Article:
Newly-elected Rep. George Santos (R-N.Y.) is accused of raising money for a disabled veteran’s service dog’s survival surgery and then disappearing with it, according to Patch.
Richard Osthoff, a Navy veteran, said he was living in a tent near a highway with his dog Sapphire in Howell, New Jersey, when Santos conned him. Osthoff was quoted $3,000 to remove a life-threatening stomach tumor that Sapphire had been diagnosed with.
Osthoff said a veterinarian told him about Anthony Devolder, who ran Friends of Pets United, a pet charity. In reality, Anthony Devolder was an alias used by Santos, whose full name is George Anthony Devolder Santos, the New York Times reports, noting that Santos has also gone by “George Devolder” and “Anthony Zabrovsky.”
Retired police Sgt. Michael Boll, another New Jersey veteran who was helping Osthoff in 2016, told Patch that Santos used GoFundMe to solicit donations for Sapphire’s surgery.
However, once $3,000 in donations were collected, Boll said, the campaign was closed and Santos became difficult to reach.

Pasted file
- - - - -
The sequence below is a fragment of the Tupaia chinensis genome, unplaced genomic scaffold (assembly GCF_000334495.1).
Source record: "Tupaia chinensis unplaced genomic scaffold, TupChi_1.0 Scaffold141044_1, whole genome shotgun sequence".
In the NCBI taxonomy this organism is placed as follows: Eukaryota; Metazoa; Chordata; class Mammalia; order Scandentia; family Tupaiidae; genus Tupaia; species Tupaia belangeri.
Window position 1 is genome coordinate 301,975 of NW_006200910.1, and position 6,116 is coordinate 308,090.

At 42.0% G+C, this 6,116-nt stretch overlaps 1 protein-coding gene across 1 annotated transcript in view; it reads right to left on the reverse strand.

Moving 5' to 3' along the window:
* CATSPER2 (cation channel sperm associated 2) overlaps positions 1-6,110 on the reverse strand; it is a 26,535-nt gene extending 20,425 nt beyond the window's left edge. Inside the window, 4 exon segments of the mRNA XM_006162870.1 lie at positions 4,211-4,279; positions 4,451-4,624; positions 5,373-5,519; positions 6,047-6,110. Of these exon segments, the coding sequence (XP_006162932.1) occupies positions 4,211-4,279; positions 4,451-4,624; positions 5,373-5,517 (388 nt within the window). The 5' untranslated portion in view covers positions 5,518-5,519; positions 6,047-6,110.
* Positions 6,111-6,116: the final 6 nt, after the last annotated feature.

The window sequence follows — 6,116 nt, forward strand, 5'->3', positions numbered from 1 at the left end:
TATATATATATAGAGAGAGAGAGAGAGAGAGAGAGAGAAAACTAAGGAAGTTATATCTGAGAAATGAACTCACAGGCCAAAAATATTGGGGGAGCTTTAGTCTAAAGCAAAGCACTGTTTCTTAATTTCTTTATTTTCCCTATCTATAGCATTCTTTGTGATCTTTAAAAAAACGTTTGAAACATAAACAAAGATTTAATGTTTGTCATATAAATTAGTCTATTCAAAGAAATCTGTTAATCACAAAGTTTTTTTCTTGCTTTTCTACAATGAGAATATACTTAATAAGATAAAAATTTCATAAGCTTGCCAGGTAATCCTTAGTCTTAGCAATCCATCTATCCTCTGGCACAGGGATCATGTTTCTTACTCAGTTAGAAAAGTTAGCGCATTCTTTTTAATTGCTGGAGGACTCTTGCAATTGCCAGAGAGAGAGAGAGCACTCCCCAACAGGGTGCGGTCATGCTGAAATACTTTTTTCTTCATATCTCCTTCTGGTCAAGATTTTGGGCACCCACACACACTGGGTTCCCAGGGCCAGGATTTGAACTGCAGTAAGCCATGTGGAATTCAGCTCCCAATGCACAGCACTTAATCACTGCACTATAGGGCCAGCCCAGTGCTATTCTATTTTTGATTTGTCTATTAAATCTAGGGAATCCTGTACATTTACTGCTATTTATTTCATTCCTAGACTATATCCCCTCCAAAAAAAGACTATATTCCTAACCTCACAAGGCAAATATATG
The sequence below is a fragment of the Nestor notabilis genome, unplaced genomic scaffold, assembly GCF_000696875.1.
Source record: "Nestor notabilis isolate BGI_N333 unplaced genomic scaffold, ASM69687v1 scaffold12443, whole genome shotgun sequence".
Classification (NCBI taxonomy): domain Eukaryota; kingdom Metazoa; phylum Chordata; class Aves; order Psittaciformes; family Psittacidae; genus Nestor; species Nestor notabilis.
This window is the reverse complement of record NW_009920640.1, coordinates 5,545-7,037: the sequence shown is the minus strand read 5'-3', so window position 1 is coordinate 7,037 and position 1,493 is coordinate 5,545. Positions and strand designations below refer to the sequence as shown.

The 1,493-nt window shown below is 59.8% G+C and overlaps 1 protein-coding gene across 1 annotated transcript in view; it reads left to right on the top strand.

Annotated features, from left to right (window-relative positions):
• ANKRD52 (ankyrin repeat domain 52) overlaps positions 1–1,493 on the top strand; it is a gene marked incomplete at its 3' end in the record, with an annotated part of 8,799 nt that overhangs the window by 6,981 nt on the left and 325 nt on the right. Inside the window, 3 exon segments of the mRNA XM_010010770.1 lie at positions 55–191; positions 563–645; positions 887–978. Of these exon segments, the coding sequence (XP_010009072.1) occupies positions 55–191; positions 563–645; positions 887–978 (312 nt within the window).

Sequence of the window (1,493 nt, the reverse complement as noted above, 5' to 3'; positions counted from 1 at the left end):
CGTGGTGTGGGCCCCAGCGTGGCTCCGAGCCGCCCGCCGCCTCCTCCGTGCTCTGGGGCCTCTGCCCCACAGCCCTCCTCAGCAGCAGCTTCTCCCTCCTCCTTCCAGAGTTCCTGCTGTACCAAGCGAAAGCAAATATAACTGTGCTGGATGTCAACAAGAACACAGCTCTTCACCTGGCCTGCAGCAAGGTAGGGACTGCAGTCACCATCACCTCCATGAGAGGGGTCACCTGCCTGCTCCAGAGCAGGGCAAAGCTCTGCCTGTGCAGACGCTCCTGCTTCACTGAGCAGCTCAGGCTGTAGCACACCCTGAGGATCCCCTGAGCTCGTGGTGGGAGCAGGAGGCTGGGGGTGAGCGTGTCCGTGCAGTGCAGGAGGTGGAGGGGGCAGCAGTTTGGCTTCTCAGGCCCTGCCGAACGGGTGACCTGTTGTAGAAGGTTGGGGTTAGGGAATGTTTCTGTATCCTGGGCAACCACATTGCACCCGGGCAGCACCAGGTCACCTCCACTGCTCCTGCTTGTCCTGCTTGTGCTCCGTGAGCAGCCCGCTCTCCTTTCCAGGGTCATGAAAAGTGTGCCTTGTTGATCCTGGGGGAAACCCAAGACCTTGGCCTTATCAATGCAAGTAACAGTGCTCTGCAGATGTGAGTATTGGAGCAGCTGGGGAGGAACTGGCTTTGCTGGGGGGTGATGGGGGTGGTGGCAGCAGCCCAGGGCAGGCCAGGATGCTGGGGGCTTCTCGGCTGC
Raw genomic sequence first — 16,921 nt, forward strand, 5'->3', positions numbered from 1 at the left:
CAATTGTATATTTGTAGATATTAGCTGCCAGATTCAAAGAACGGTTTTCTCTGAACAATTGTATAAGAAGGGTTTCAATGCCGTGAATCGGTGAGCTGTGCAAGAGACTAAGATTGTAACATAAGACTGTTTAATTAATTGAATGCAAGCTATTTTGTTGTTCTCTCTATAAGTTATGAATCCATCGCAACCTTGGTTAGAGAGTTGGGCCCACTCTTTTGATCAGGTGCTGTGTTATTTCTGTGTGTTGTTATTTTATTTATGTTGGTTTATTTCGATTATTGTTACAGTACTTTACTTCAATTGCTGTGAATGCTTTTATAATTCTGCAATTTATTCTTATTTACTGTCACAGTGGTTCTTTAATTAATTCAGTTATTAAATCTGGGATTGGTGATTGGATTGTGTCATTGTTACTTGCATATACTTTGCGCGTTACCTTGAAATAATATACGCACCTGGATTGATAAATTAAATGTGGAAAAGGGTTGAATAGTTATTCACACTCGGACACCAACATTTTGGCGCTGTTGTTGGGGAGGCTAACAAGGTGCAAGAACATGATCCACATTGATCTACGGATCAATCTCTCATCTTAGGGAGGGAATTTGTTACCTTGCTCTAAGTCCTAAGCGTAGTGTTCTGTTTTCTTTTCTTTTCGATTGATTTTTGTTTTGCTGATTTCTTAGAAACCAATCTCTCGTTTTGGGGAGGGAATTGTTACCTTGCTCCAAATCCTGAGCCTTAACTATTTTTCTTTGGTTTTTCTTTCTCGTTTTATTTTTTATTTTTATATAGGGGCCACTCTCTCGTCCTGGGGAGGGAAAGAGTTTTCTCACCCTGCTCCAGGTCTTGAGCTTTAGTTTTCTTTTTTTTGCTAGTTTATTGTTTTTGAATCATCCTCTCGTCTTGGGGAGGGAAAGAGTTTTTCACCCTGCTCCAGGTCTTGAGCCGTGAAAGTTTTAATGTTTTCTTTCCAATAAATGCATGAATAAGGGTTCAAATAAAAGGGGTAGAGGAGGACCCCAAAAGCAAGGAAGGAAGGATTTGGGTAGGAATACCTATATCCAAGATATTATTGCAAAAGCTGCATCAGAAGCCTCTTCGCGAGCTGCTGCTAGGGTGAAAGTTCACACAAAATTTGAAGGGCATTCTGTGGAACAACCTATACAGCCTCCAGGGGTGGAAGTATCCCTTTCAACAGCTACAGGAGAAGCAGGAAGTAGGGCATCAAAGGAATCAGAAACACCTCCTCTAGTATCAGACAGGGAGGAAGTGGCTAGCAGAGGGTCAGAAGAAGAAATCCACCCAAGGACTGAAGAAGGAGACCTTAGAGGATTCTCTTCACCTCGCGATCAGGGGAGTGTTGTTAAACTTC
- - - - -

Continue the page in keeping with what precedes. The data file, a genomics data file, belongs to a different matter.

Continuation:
Osthoff thanked donors for helping him meet his fundraising goal in a July 2016 Facebook post, with a link to the since-deleted GoFundMe page that was created “by Anthony Devolder.” But when Osthoff tried to schedule Sapphire’s surgery, Santos insisted Osthoff take Sapphire to another vet clinic. There, Osthoff was told vets couldn’t operate on the tumor, while Santos said the money raised for Sapphire would instead go to “other dogs.”
That November, Osthoff gave his supporters an update on Facebook, saying that he had been “scammed by Anthony Devolder,” with Sapphire’s only remaining option being euthanasia.
With no further help, Sapphire died in 2017.
Santos is currently facing multiple federal and local investigations related to stories he fabricated about his education, work experience, cultural background and personal relation to some of the darkest events in U.S. and world history during his campaign. As HuffPost reports, he is also facing investigations related to alleged misuse of campaign funds.
According to The New York Times, Santos told voters that his charity, Friends of Pets United, was a tax-exempt organization, yet the Internal Revenue Service had no records of a registered charity with that name.
In an interview with CNN, Gregory Morey-Parker said he lived with Santos for a few months in 2020, during which time he knew the man by Anthony Devolder and Anthony Zabrovsky, but “never known him as George Santos.”
Morey-Parker told Anderson Cooper that Santos said he used the name Zabrovsky for his pet charity because he believed “the Jews will give more if you’re a Jew.”